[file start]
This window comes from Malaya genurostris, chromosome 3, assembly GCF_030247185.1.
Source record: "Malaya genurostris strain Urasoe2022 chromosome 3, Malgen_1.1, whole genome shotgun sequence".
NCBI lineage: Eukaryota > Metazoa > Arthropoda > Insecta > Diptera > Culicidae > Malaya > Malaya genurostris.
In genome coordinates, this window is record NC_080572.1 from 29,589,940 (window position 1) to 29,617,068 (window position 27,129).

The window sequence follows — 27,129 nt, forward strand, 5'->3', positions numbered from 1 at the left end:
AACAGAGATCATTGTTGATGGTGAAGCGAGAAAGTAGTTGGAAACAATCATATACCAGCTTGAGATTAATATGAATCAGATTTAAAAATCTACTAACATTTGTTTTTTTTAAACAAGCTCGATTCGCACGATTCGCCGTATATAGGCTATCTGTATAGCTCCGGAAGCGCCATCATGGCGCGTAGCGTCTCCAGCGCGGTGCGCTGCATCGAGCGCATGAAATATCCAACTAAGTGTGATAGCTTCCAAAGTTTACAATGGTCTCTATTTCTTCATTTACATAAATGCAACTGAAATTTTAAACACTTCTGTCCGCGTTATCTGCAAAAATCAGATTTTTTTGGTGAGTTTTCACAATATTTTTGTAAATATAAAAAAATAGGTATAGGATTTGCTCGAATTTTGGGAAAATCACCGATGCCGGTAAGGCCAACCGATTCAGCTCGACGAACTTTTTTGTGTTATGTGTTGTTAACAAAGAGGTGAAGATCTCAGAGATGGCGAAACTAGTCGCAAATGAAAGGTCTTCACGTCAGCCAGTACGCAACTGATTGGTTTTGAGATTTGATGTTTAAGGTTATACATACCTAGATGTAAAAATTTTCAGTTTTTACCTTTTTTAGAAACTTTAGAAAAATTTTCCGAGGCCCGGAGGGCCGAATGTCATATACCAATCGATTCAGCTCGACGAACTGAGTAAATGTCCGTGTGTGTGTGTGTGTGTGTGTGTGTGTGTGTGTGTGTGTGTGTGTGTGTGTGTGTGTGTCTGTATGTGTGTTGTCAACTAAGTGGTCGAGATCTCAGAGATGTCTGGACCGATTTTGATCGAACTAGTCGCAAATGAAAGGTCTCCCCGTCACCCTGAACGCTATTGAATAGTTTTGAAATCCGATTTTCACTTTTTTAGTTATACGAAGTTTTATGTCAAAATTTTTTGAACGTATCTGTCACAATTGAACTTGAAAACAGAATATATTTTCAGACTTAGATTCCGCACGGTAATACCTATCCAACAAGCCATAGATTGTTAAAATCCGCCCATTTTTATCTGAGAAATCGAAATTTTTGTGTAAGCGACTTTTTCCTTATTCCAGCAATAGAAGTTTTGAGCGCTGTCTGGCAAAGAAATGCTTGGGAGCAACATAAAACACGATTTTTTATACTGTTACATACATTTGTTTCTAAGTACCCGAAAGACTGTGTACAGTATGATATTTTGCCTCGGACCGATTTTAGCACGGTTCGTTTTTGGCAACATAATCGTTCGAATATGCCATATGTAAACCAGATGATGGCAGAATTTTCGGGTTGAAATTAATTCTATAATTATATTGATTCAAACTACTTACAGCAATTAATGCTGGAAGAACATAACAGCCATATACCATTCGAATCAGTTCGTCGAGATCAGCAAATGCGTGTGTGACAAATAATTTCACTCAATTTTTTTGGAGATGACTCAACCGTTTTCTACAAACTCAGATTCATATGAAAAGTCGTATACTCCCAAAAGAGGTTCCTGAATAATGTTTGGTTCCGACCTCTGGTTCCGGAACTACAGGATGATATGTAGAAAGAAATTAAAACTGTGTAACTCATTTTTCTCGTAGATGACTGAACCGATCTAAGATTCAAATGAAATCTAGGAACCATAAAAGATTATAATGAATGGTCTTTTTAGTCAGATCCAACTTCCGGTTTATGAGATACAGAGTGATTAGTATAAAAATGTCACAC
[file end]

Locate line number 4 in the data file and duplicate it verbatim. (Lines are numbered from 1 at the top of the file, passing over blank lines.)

In genome coordinates, this window is record NC_080572.1 from 29,589,940 (window position 1) to 29,617,068 (window position 27,129).